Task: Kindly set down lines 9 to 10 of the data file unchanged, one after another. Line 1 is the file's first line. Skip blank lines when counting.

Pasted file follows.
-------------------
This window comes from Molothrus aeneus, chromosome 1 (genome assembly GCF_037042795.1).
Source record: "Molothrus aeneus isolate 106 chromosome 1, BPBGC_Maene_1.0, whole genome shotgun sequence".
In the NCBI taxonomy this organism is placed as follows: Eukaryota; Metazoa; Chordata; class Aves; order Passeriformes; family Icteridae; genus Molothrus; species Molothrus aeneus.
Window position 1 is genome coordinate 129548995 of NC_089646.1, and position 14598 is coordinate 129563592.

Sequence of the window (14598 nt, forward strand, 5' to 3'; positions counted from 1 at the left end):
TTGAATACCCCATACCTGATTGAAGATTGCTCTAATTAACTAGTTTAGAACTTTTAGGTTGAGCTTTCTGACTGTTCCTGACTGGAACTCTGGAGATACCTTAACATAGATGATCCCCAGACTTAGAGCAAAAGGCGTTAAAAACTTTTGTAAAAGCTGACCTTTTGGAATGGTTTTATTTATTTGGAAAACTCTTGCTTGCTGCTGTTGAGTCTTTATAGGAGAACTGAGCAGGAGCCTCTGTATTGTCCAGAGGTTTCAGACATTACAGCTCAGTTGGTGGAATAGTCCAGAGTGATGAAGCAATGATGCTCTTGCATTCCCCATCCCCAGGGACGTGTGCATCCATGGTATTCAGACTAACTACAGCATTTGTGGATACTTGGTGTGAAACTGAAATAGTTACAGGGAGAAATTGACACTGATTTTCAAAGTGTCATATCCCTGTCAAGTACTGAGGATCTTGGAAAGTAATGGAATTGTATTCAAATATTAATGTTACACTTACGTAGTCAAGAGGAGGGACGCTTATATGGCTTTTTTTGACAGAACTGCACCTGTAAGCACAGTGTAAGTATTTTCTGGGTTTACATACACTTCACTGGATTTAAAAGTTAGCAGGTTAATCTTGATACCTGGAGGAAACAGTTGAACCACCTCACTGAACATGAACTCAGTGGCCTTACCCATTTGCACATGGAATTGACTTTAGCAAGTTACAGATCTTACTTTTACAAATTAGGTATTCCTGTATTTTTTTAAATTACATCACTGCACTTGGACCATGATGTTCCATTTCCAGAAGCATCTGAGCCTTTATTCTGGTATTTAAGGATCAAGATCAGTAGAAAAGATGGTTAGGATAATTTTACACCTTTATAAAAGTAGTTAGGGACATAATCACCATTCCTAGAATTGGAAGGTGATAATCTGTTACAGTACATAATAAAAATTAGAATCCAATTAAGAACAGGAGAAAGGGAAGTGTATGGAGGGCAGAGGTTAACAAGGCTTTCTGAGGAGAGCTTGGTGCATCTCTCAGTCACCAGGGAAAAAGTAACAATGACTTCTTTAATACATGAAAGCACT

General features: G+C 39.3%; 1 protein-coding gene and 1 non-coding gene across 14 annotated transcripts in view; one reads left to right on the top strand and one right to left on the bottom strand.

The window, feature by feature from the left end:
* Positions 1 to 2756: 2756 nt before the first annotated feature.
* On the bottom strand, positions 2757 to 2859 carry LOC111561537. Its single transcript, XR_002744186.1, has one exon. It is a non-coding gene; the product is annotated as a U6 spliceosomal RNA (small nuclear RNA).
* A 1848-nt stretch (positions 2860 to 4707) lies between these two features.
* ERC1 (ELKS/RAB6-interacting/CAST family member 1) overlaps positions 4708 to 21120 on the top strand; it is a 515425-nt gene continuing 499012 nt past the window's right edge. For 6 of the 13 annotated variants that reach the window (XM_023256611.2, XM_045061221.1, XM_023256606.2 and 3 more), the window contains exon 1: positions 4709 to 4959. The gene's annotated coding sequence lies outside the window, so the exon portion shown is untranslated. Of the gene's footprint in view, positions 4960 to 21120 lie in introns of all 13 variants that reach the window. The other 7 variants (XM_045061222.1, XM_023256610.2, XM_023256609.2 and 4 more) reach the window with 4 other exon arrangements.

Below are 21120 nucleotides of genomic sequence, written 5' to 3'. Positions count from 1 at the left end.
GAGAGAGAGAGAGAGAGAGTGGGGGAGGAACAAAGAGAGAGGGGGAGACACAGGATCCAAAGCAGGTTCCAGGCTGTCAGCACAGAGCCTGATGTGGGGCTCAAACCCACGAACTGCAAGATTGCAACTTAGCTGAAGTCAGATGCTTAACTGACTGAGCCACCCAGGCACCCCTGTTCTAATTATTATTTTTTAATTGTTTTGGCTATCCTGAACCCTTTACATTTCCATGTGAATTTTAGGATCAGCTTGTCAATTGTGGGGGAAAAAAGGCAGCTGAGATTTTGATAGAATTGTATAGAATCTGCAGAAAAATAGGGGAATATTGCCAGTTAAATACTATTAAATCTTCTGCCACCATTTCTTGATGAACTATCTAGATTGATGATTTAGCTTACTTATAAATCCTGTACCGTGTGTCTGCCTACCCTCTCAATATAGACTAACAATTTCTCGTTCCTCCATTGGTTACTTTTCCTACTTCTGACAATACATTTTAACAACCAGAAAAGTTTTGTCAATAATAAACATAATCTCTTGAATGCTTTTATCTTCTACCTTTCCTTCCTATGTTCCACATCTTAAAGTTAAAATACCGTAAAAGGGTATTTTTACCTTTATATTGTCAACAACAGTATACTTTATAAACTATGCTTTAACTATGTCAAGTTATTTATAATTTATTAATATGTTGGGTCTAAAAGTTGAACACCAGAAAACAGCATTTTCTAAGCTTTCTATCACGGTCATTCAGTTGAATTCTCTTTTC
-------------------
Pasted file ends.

* Positions 1 to 2756: 2756 nt before the first annotated feature.
* On the bottom strand, positions 2757 to 2859 carry LOC111561537. Its single transcript, XR_002744186.1, has one exon. It is a non-coding gene; the product is annotated as a U6 spliceosomal RNA (small nuclear RNA).